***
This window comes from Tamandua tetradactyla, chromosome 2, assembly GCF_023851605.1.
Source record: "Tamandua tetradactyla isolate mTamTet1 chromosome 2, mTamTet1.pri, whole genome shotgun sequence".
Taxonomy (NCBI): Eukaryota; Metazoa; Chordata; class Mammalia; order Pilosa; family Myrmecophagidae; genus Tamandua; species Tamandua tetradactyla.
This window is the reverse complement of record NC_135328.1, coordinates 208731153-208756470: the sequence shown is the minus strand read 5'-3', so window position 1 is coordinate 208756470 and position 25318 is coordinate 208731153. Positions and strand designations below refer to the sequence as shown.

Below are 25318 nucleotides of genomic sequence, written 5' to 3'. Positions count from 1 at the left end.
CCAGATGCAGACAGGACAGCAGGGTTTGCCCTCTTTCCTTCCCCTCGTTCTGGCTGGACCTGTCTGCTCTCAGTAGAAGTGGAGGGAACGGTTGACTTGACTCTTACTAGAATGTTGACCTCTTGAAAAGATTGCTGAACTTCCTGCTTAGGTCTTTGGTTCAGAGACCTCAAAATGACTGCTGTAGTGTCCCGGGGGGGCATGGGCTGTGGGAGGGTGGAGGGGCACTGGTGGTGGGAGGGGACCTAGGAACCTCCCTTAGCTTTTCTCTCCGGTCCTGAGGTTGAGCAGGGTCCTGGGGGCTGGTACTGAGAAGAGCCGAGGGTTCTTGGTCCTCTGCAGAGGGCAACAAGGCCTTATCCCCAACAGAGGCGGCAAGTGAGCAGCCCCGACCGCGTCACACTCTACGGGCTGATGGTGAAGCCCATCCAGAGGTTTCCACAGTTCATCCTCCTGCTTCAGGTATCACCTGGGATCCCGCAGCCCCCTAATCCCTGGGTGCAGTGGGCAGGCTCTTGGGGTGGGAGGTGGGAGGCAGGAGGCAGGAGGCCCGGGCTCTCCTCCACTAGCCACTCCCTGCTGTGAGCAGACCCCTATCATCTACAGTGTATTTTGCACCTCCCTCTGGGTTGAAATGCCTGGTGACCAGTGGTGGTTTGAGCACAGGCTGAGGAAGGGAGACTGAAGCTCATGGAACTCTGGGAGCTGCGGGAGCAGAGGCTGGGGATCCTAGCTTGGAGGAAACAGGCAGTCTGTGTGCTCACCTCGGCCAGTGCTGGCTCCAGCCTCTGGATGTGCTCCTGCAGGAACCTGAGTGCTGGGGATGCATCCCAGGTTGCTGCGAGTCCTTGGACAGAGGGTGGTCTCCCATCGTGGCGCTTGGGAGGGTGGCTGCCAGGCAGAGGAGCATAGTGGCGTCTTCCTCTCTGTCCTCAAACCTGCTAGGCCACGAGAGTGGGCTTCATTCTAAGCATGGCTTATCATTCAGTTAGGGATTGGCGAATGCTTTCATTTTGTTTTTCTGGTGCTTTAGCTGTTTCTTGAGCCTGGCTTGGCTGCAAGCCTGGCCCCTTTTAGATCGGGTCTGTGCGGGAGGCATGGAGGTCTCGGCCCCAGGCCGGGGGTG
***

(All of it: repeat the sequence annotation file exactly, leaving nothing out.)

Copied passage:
This window comes from Tamandua tetradactyla, chromosome 2, assembly GCF_023851605.1.
Source record: "Tamandua tetradactyla isolate mTamTet1 chromosome 2, mTamTet1.pri, whole genome shotgun sequence".
Taxonomy (NCBI): Eukaryota; Metazoa; Chordata; class Mammalia; order Pilosa; family Myrmecophagidae; genus Tamandua; species Tamandua tetradactyla.
This window is the reverse complement of record NC_135328.1, coordinates 208731153-208756470: the sequence shown is the minus strand read 5'-3', so window position 1 is coordinate 208756470 and position 25318 is coordinate 208731153. Positions and strand designations below refer to the sequence as shown.

Below are 25318 nucleotides of genomic sequence, written 5' to 3'. Positions count from 1 at the left end.
CCAGATGCAGACAGGACAGCAGGGTTTGCCCTCTTTCCTTCCCCTCGTTCTGGCTGGACCTGTCTGCTCTCAGTAGAAGTGGAGGGAACGGTTGACTTGACTCTTACTAGAATGTTGACCTCTTGAAAAGATTGCTGAACTTCCTGCTTAGGTCTTTGGTTCAGAGACCTCAAAATGACTGCTGTAGTGTCCCGGGGGGGCATGGGCTGTGGGAGGGTGGAGGGGCACTGGTGGTGGGAGGGGACCTAGGAACCTCCCTTAGCTTTTCTCTCCGGTCCTGAGGTTGAGCAGGGTCCTGGGGGCTGGTACTGAGAAGAGCCGAGGGTTCTTGGTCCTCTGCAGAGGGCAACAAGGCCTTATCCCCAACAGAGGCGGCAAGTGAGCAGCCCCGACCGCGTCACACTCTACGGGCTGATGGTGAAGCCCATCCAGAGGTTTCCACAGTTCATCCTCCTGCTTCAGGTATCACCTGGGATCCCGCAGCCCCCTAATCCCTGGGTGCAGTGGGCAGGCTCTTGGGGTGGGAGGTGGGAGGCAGGAGGCAGGAGGCCCGGGCTCTCCTCCACTAGCCACTCCCTGCTGTGAGCAGACCCCTATCATCTACAGTGTATTTTGCACCTCCCTCTGGGTTGAAATGCCTGGTGACCAGTGGTGGTTTGAGCACAGGCTGAGGAAGGGAGACTGAAGCTCATGGAACTCTGGGAGCTGCGGGAGCAGAGGCTGGGGATCCTAGCTTGGAGGAAACAGGCAGTCTGTGTGCTCACCTCGGCCAGTGCTGGCTCCAGCCTCTGGATGTGCTCCTGCAGGAACCTGAGTGCTGGGGATGCATCCCAGGTTGCTGCGAGTCCTTGGACAGAGGGTGGTCTCCCATCGTGGCGCTTGGGAGGGTGGCTGCCAGGCAGAGGAGCATAGTGGCGTCTTCCTCTCTGTCCTCAAACCTGCTAGGCCACGAGAGTGGGCTTCATTCTAAGCATGGCTTATCATTCAGTTAGGGATTGGCGAATGCTTTCATTTTGTTTTTCTGGTGCTTTAGCTGTTTCTTGAGCCTGGCTTGGCTGCAAGCCTGGCCCCTTTTAGATCGGGTCTGTGCGGGAGGCATGGAGGTCTCGGCCCCAGGCCGGGGGTG